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The Chernobyl explosion in 1986 was the only nuclear disaster to be rated a Level 7 until now  (Source: Wordpress)
The Chernobyl explosion in 1986 was the only nuclear disaster to be rated a Level 7 until now





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RE: *face palm*
By Solandri on 4/13/2011 7:26:49 AM , Rating: 4
quote:
Solar panels aren't drifting across the sky and contaminating other countries... If a country can't keep it's radiation to itself then they can go and **** themselves :)

Too often, people miss the sense of scale when thinking about nuclear power, and do ridiculous things like compare a nuclear power plant to the solar panels on their roof.

The Fukushima Daiichi power station has 4.7 GW of generation capacity. Nuclear plants typically have about a 90% capacity factor (that is, over a year, they generate 90% of their maximum capacity). So that'd be 4.23 GW average power generation.

1 square meter of solar panels has an average power generation of about 20 Watts after you factor in losses (night, angle to the sun, cloudy days, etc). To generate an average 4.23 GW with solar panels would thus take 211.5 million square meters, or 211.5 square km of solar panels.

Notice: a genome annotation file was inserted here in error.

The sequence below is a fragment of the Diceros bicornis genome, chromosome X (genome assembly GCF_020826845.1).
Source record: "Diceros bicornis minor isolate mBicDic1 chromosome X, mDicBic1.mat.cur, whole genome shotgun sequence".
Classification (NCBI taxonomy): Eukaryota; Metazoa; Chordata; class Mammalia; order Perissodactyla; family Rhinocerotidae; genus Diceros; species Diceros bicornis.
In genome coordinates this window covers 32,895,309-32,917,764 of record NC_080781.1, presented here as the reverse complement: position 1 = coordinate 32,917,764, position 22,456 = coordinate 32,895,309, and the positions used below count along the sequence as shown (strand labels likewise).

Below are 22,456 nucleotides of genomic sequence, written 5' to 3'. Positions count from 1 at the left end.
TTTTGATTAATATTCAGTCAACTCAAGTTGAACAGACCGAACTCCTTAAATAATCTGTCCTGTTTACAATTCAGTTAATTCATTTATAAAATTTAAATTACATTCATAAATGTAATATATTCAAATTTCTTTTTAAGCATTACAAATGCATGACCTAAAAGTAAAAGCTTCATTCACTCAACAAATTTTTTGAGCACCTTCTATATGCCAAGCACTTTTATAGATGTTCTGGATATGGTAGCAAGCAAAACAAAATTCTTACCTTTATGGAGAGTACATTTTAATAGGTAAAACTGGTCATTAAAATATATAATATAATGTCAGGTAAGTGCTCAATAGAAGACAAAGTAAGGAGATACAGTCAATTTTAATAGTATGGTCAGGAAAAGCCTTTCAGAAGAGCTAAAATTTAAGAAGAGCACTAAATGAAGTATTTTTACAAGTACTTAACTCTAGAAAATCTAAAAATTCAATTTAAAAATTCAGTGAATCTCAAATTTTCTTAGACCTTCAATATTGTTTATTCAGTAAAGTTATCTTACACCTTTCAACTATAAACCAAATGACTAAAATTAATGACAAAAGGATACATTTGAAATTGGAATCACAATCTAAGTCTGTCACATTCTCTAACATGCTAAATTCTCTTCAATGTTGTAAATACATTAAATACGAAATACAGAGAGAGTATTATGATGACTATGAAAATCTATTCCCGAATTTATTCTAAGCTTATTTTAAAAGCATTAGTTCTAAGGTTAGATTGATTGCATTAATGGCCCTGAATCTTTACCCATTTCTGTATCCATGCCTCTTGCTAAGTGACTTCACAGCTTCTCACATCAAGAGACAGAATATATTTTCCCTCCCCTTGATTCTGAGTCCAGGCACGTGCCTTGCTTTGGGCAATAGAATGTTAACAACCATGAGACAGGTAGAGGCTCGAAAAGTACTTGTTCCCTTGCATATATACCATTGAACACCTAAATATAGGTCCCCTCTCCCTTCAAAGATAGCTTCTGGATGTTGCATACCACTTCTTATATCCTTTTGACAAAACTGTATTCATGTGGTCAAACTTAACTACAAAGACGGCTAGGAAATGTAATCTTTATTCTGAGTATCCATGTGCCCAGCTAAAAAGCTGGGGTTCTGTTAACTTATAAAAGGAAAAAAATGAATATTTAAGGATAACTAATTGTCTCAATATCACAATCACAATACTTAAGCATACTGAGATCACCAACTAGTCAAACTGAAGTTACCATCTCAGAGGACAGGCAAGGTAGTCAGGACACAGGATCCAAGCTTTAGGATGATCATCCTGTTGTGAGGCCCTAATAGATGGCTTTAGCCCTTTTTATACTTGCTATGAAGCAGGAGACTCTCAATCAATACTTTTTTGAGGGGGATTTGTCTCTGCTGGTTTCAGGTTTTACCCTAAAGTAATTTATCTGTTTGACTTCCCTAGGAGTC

In other words, 1 Fukushima Daiichi nuclear plant = area the size of Chicago completely covered in solar panels.

I can guarantee you that the pollution from the materials and energy needed to manufacture that many solar panels is considerable, and would drift across the sky and through the water contaminating other countries.


RE: *face palm*
By Jaybus on 4/13/2011 9:41:12 AM , Rating: 2
The global silicon wafer production capcity is around 315 million square meters. If all of the electronics and automotive, etc. industries are shut down for a year, we might be able to make enough to build one such power station. It has ramped way up in recent years, though. A few years ago it would have taken several years of the global wafer production to make one nuclear plant replacement.

Like it or not, there isn't much choice. It will be decades before there is sufficient capacity to actually build PV plants capable of replacing nuclear. The Japanese government is going to be between a rock and a hard place. They have to somehow replace more than 4 GW of continuos power lost from the grid. They are going to be forced to tell the Japanese people that they must build, or approve to be built, a new nuclear facility. To appease the public, they are likely to build as large a PV plant as they can in addition to a new nuclear facility. That way they can say they minimized the nuclear, even though the PV plant will be 5% of the replacement capacity and the new nuke will be 95%.


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